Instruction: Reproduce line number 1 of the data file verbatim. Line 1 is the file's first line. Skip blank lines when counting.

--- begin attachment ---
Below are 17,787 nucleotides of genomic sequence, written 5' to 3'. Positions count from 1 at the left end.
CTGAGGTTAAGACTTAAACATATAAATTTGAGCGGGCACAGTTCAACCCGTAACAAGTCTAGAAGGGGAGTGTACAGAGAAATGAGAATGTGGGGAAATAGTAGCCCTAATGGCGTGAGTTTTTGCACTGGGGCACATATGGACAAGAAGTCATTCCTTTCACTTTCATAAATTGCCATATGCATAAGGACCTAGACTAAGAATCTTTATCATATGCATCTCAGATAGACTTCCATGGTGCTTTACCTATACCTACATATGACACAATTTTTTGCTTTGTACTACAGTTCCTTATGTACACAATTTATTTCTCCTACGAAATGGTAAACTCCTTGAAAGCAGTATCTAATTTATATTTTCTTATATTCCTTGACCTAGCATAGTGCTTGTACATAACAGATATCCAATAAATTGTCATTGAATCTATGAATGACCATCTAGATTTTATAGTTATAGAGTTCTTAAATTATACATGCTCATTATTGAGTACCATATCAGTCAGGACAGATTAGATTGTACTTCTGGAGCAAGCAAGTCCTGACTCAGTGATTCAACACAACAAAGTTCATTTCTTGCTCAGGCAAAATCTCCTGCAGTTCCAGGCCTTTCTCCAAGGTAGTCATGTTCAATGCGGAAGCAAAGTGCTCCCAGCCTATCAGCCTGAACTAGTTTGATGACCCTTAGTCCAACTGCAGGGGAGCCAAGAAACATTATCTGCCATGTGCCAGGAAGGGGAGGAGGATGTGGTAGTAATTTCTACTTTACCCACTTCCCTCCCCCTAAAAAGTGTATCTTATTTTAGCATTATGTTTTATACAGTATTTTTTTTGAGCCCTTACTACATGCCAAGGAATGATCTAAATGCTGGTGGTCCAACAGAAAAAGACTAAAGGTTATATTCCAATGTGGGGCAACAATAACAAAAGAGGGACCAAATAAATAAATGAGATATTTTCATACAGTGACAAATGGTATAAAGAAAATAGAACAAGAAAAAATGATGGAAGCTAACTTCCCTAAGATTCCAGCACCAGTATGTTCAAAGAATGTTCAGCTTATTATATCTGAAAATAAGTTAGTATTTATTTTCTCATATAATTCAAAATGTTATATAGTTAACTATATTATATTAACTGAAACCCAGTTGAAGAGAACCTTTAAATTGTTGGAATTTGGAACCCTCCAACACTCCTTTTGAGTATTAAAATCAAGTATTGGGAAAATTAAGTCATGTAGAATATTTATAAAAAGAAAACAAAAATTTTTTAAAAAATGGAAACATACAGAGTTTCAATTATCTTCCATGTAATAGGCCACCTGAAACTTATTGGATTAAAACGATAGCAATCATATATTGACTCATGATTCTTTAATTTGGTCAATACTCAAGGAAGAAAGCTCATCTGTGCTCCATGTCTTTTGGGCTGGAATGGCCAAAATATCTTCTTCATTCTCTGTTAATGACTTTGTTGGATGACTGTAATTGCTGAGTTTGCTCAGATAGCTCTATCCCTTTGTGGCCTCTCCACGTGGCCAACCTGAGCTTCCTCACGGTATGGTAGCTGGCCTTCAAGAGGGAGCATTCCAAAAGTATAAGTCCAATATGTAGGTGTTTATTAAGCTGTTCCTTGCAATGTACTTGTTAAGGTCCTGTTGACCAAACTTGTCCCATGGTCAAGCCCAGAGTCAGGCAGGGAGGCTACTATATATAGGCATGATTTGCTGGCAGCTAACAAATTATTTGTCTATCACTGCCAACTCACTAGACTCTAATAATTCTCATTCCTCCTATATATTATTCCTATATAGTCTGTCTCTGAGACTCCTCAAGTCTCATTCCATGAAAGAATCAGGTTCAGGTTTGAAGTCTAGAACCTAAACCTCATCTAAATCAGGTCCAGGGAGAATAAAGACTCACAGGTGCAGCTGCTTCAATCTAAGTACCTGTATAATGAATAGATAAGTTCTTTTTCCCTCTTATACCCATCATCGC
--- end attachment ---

Below are 17,787 nucleotides of genomic sequence, written 5' to 3'. Positions count from 1 at the left end.